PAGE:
As a result, the Mexican cartels, some of which had been in business dating back to the Prohibition Era in the United States, took on more responsibility in trafficking—not just moving cocaine for the Colombians, but rather actually buying the cocaine, then selling it directly into U.S. markets and reaping the profits. As drug proceeds significantly increased for Mexican cartels, so did the desire to expand operations to increase profits, and expansion usually meant encroachment into rival cartel territory. The result has been an estimated 47,000 dead in Mexico from 2006 to 2011,[1] as the cartels continue to fight the Mexican authorities and each other for control of the lucrative drug smuggling routes into the United States.

Cooperation with U.S. Gangs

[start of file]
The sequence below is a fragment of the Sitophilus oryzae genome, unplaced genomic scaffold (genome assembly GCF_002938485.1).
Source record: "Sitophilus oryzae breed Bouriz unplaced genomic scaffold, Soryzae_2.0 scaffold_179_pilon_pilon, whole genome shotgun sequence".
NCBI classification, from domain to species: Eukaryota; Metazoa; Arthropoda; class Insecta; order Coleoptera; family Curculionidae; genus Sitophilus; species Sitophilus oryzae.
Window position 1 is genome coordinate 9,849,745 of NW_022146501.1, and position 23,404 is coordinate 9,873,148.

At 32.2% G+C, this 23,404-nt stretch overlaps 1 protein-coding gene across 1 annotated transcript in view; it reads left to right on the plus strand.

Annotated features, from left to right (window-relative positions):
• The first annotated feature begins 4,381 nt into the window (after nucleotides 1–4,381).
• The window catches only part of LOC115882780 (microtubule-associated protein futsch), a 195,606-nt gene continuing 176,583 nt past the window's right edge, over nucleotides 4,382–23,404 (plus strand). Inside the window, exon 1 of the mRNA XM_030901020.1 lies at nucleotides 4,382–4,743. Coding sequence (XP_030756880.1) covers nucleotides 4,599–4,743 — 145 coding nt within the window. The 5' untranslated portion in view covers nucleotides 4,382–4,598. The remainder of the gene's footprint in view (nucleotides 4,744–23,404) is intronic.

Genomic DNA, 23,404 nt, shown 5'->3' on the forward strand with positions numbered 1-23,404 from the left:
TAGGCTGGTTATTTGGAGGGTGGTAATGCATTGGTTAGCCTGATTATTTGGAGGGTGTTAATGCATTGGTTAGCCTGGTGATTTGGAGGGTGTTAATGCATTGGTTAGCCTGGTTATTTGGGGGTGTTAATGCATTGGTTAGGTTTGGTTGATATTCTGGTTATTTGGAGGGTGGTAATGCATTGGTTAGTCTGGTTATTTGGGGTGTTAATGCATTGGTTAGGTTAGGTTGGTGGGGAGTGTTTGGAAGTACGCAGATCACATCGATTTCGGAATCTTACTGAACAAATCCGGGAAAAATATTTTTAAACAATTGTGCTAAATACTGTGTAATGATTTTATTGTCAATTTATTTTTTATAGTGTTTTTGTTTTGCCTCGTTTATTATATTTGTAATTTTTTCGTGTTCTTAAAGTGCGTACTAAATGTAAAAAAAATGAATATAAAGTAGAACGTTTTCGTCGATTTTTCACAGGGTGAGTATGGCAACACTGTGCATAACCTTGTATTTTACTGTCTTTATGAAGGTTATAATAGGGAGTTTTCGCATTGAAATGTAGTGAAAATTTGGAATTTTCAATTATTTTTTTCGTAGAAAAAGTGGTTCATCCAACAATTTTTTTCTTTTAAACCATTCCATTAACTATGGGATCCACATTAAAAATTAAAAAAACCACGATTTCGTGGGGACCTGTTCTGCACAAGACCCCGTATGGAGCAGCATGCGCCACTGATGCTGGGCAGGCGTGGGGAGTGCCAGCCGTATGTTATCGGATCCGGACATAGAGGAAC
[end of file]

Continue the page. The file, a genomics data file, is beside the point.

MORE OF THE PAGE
Today, while illegal drugs are smuggled into the United States in every conceivable way, the preponderance of cocaine is shipped from the southwest border.[2] U.S. gangs operating along the southwest border appear to have been the first gangs to enhance their relationship with MDTOs; however, there has always been some level of a relationship between the southwest border criminal enterprises. Cross-border familial ties and knowledge of criminal activities occurring in one’s territory are aspects that aided southwest border gangs in establishing working relationships with MDTOs.